We also believe gold and gold miners could be poised for another early-year rally such as they have seen since the end of 2013. The average pop just in the first few months of years 2014 through 2017 has been 42%, with the lowest being 36% (in 2016 the miners went on to soar 143% by the third quarter before correcting hard; kudos to Steelhead Partner’s Mike Ridgeway for pointing this out to me). Both bullion and shares look cheap and they could benefit from the blowing to smithereens we see coming in…oops, that’s getting ahead of myself. You’ll have to wait just a bit on that one.

The Ghost of Bubbles Past. Before going further into why we believe we are experiencing the biggest bubble ever, let me provide a brief history of my contentious relationship with these peculiar phenomena. (For those of you who have heard or read this before, please feel free to skip to the end of this section.)

My first encounter with “Bubble-bursting” occurred way back in the late 1980s when I became convinced that the Japanese stock and real estate markets were absurdly overvalued. The Nikkei, Japan’s primary stock index, proceeded to double from that point. Nice call, Dave! But once the helium came out of that balloon it continued to do so for many years despite some explosive counter-trend rallies along the way. Earlier this year, the Nikkei was finally back up to where I said it was nutty in 1987! (It hit this a few times since then before consistently swooning.)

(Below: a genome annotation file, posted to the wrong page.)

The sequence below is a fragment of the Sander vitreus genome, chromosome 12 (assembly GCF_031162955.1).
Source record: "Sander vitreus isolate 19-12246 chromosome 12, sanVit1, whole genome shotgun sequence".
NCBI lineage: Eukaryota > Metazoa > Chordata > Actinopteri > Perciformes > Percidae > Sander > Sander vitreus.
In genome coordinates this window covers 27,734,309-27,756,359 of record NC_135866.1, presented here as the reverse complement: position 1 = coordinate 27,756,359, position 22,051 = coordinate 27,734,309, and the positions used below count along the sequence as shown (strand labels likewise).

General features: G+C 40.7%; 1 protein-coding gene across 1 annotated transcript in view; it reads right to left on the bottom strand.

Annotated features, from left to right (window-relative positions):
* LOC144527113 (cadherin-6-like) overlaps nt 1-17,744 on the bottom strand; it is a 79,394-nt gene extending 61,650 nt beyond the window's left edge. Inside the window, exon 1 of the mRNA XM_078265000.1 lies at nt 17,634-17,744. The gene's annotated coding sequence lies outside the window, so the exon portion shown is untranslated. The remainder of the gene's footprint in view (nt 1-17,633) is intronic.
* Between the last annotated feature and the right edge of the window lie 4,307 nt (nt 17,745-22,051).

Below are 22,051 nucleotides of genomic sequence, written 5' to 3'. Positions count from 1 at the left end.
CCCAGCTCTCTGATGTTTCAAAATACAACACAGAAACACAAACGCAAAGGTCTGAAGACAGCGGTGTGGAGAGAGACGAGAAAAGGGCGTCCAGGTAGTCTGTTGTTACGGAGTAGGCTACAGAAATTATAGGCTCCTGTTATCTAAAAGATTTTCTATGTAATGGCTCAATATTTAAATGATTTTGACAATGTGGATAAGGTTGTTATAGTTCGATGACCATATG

Because few of my clients had exposure to Japanese stocks, it wasn’t a make or break call (though I do remember selling Honda, Panasonic and Fanuc back then and watching them scream higher). But my next close encounter of the bubble kind was a much bigger deal.

Being based in Seattle–the twin epicenter of the tech bubble, along with Silicon Valley–made that period one of the most traumatic of my life. As the dot.com frenzy heated up to thermonuclear temperatures, I was urging clients to take profits. For the portfolios where I had the ability to implement transactions of my own volition (i.e., I had discretion), I was systematically selling down tech stocks, including many I had bought for clients during the Asian crisis of 1998 when they were absolutely crushed. Among those was Qualcomm which proceeded to rise 2600% in 1999. Unsurprisingly, many clients were incensed when they would see sell slips telling them they had sold a portion of one of their biggest winners. Making matters worse, most of the time after I had sold them, they kept on running wild.